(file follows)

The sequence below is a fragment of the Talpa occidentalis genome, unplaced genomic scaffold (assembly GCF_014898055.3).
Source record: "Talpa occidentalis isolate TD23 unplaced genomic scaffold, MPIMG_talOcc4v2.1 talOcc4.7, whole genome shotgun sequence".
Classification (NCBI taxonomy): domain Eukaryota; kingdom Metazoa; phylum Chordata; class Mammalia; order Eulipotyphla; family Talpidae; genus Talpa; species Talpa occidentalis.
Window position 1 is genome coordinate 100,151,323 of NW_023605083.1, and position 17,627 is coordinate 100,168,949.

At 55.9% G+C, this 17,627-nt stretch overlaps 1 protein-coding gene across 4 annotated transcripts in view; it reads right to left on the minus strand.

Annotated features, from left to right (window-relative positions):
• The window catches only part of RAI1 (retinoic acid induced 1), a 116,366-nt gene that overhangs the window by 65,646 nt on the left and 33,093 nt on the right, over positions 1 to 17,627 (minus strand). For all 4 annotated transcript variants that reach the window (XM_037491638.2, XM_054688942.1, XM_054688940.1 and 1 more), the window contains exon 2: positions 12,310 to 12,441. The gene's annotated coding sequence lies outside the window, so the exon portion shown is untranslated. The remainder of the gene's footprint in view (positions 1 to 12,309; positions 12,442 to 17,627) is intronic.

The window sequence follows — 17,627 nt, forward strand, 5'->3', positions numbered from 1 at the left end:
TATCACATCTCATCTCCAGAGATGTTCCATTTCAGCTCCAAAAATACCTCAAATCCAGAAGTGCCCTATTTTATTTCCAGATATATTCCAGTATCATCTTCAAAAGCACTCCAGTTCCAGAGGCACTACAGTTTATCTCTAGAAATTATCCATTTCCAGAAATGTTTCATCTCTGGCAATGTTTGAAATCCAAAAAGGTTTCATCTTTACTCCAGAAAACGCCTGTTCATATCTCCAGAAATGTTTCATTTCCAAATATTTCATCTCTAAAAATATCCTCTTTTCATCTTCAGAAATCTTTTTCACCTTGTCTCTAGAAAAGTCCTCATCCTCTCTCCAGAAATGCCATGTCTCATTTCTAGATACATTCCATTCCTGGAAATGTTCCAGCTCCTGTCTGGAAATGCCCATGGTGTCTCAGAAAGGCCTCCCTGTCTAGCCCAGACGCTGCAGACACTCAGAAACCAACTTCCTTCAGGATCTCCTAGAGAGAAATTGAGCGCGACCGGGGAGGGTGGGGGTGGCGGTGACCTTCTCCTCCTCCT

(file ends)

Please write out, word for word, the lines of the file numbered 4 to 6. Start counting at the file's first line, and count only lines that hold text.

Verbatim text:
Window position 1 is genome coordinate 100,151,323 of NW_023605083.1, and position 17,627 is coordinate 100,168,949.

At 55.9% G+C, this 17,627-nt stretch overlaps 1 protein-coding gene across 4 annotated transcripts in view; it reads right to left on the minus strand.

Annotated features, from left to right (window-relative positions):